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By Tom Cushing


Uploaded: Feb 8, 2012

To paraphrase Clint Eastwood's raspy Super Bowl ad for an Italian car company: "It's halftime in California." As reported elsewhere hereabouts, the monumental struggle between the forces seeking and opposing same-sex marriage rights has reached an important mid-point.

This particular campaign in the broader culture wars begins in 2000 with the passage of Prop 22, legislatively defining marriage as a one-man, one woman show. The margin then was a comfortable 21%. After the CA Supreme Court declared that Proposition violated the state constitution, Prop 8 was born – to amend the constitution, itself. It, too, won after a nasty, exceptionally well-financed and divisive battle – this time more narrowly, but clearly, at 5%. It is remarkable to me that the state constitution can be amended so easily, given the role of that document at the apex of the state's governance, but I digress (delay of game?).

Enter a bi-partisan coalition between two of the best trial lawyers in the country, Ted Thompson and David Boies: conservative and liberal, former Solicitor General and the guy who beat Microsoft, opposing counsel in Bush v. Gore, and, by all reports, breeders both of them. Ignoring (some would say "usurping") the more cautious counsel of established leaders in the gay rights movement, Thompson/Boies brought a lawsuit on behalf of two gay couples to challenge the constitutionality of Prop 8 – this time on the federal level. They believe, obviously, that five-or-more votes exist on the US Supreme Court to vindicate their position, but it's a high wire act – if that fifth vote (likely Justice Kennedy in the current make-up of the Court) tips the other way, it resets the clock to a much earlier, less favorable era for gays and other minorities.

Now, a brief civics timeout. The Bill of Rights and the 14th Amendment contain bedrock principles of American culture and aspiration – freedoms of speech and religion, against unreasonable searches and seizures, and guarantees of due process and equal protection under the law, as examples. Those provisions serve as checks on governmental power exercised against individual Americans. More broadly stated, they protect minorities against the tyranny of the majority by holding the actions of "the People" to timeless, principled standards. They are interpreted by the Supreme Court, and every law – state and federal – must be consistent with those interpretations.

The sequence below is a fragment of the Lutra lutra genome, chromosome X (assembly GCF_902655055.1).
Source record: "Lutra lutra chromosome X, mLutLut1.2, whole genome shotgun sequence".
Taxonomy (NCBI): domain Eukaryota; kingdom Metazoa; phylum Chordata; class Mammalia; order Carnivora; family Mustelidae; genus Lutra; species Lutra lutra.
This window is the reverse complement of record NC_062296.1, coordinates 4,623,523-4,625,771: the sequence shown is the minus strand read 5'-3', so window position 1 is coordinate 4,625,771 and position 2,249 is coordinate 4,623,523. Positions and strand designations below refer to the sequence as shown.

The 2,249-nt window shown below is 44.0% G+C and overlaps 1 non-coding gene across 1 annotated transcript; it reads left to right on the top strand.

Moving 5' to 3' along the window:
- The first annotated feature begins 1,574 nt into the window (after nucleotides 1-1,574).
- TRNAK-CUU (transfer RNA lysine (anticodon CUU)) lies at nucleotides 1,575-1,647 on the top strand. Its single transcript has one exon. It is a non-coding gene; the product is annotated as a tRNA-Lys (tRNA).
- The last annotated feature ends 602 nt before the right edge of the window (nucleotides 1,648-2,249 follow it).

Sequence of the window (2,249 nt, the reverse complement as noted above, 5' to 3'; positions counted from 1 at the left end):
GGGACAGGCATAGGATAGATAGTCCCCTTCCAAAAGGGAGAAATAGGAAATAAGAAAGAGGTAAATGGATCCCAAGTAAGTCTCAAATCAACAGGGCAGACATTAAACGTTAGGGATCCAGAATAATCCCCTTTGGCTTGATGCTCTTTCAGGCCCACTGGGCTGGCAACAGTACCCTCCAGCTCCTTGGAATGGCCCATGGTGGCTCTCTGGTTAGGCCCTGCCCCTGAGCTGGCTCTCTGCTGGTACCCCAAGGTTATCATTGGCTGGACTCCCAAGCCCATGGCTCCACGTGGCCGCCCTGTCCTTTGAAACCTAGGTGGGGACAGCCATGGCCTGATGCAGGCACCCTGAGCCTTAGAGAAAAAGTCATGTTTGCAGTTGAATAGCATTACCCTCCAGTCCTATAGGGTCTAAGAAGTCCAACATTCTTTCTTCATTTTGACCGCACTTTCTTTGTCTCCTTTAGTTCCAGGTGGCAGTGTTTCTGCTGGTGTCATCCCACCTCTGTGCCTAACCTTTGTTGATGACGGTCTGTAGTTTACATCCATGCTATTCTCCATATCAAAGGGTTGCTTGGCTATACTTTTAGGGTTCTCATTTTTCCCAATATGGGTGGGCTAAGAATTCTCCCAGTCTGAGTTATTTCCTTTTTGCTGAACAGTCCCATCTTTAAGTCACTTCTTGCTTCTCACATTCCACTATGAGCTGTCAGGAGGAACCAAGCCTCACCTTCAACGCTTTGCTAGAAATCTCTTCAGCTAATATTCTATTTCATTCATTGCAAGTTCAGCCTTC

The lawsuit was heard by Judge Walker, a Reagan appointee, randomly assigned to the case. The trial phase built a record that demonstrated just how thin the Prop 8 proponents' policy bases are, when subjected to dispassionate analysis – and cross-examination. Judge Walker had no difficulty ruling Prop 8 unconstitutional on any of three bases. (In an interesting sideshow, the Proponents sought to make hay with the ex post facto "revelation" of Judge Walker's own sexual orientation. It was no secret; they could not have been unaware of it from the outset – hell, I knew it, and I'm hardly an Insider. They chose, cynically I believe, to raise it after the trial, at a time that would feed the persecution sensibilities of their more credulous supporters).

The intermediate Court of Appeals yesterday chose one of those bases for its ruling that affirmed Judge Walker's order. A philosophically balanced panel ruled 2-1 on a basis that is both narrow and a devastating critique of the Proponents' cause: that there is simply no rational basis in the record for Prop 8's marital disqualification of same-sex couples. For the majority, the Proposition rests simply on social disapproval and fear of difference, neither of which meets the very low "rational basis" standard of review. The dissent argued both that the Judges were bound by precedent of a 1972 Supreme Court denial of review, and that the rational basis might be found in the state's interest in optimizing child-rearing circumstances.

The Supremes are faced with several choices: they can deny review, which would have the effect of invalidating Prop 8 in CA, they can decide it on the narrow grounds of yesterday's Opinion (same effect), overturn it on that basis (November ballot, here we come, again), or take the opportunity to more expansively opine on the subject, as Judge Walker did, pro or con. There are reliably liberal and conservative wings of the Court – as always (and ingeniously – thanks Founders!), the Justices in the middle hold the key. It's worth noting that Justice Kennedy, that likely fifth vote either way, wrote the majority opinion in Romer v. Evans, a 1996 case relied-upon heavily by the Ninth Circuit majority.

Regardless, there's another half to play. For my part, I see this as an important test on the issue of how this country treats folks who will never command a majority. In its history, the Court has stood up (Brown v. Board of Education), and down (Korematsu v. United States) for minority rights. Here's hoping they will choose to stand with the Ninth Circuit, and with folks who deserve to live their lives free of irrational, government-sponsored opprobrium. In the words of Dr. King: the arc of history is long, but it bends toward justice. So may it be.